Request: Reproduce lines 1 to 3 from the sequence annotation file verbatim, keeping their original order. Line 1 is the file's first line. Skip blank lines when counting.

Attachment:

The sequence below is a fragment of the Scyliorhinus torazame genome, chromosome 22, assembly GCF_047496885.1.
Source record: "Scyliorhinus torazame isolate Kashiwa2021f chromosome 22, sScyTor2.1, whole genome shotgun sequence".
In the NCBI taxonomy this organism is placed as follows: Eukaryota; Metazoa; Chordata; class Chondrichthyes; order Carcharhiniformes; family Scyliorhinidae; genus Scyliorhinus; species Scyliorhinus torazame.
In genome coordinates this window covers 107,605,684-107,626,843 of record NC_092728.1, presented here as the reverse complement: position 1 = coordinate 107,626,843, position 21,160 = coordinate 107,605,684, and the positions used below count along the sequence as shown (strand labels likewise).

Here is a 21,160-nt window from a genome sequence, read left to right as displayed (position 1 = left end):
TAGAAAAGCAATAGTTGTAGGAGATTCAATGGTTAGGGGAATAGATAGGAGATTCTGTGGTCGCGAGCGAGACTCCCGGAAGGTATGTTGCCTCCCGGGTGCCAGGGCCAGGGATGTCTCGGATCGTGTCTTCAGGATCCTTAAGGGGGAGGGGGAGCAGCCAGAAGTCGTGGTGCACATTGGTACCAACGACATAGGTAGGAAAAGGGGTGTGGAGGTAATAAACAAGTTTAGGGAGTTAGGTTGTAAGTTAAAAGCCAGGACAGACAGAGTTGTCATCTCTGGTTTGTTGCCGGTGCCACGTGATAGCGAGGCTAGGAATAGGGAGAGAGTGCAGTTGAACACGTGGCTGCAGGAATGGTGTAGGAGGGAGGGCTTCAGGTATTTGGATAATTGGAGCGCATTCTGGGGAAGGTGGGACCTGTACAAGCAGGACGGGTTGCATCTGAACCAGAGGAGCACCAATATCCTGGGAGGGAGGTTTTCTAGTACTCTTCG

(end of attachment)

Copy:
The sequence below is a fragment of the Scyliorhinus torazame genome, chromosome 22, assembly GCF_047496885.1.
Source record: "Scyliorhinus torazame isolate Kashiwa2021f chromosome 22, sScyTor2.1, whole genome shotgun sequence".
In the NCBI taxonomy this organism is placed as follows: Eukaryota; Metazoa; Chordata; class Chondrichthyes; order Carcharhiniformes; family Scyliorhinidae; genus Scyliorhinus; species Scyliorhinus torazame.